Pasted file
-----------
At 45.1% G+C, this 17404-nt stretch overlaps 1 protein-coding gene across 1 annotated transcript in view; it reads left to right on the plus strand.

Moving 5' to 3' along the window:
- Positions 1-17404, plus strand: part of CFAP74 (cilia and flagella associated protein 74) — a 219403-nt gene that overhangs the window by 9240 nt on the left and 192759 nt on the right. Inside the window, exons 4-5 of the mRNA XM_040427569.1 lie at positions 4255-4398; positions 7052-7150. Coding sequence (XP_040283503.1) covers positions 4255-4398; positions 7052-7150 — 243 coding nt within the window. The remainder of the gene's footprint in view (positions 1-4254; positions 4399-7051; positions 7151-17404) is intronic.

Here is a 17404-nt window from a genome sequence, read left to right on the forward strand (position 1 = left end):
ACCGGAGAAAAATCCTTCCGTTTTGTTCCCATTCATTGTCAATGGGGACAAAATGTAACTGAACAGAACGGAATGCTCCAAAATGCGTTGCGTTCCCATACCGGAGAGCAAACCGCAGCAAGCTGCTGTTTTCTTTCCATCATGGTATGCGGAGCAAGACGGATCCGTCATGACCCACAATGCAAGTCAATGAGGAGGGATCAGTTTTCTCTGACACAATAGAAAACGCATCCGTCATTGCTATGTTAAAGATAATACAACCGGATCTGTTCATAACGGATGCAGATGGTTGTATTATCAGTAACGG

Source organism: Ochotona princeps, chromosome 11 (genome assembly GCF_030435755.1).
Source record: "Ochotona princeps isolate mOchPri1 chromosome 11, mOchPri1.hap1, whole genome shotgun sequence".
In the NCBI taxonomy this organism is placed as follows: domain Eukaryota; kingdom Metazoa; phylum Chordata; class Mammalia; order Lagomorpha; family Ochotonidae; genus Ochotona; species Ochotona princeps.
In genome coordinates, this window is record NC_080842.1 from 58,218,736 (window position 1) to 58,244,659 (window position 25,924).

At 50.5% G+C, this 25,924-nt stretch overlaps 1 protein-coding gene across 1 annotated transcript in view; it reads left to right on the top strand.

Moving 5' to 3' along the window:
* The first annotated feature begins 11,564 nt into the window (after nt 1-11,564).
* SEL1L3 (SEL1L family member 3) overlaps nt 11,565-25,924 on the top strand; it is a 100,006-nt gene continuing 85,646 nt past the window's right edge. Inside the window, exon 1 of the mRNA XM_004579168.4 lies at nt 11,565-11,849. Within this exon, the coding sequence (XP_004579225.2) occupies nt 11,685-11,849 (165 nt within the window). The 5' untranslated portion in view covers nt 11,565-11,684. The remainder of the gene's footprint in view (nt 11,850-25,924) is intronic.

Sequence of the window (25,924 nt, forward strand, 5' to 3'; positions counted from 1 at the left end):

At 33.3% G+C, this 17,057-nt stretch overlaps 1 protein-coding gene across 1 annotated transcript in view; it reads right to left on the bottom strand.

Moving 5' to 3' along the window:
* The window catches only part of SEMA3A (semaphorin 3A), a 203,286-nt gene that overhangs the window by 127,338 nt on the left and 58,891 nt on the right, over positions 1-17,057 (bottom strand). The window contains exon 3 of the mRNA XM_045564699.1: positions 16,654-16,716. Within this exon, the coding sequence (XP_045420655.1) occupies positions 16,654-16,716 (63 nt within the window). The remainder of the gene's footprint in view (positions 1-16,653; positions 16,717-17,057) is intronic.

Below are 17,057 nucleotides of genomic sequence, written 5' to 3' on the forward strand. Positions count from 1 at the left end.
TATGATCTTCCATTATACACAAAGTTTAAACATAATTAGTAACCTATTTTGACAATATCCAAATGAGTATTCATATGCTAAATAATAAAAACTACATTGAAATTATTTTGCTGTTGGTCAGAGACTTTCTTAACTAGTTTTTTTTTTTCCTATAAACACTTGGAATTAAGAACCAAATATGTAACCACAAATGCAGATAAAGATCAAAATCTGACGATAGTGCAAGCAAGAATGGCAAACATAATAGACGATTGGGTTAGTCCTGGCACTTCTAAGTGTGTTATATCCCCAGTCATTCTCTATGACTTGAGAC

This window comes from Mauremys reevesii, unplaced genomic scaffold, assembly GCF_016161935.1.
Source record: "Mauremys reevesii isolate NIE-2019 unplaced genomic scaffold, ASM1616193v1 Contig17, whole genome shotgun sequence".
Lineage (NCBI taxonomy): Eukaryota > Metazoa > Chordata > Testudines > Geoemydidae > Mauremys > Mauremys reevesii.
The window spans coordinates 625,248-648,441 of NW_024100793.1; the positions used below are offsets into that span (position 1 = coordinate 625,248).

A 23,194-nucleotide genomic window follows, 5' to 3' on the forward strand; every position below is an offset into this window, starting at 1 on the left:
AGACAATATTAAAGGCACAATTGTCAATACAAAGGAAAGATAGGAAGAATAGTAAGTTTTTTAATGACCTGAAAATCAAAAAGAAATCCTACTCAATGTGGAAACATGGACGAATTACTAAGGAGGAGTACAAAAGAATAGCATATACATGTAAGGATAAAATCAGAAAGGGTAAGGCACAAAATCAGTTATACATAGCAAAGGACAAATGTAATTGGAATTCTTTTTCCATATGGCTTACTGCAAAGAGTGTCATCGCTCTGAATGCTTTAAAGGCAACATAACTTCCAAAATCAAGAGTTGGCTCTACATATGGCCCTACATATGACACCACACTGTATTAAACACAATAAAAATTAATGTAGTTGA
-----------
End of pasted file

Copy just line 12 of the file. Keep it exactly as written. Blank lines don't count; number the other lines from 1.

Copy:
* The first annotated feature begins 11,564 nt into the window (after nt 1-11,564).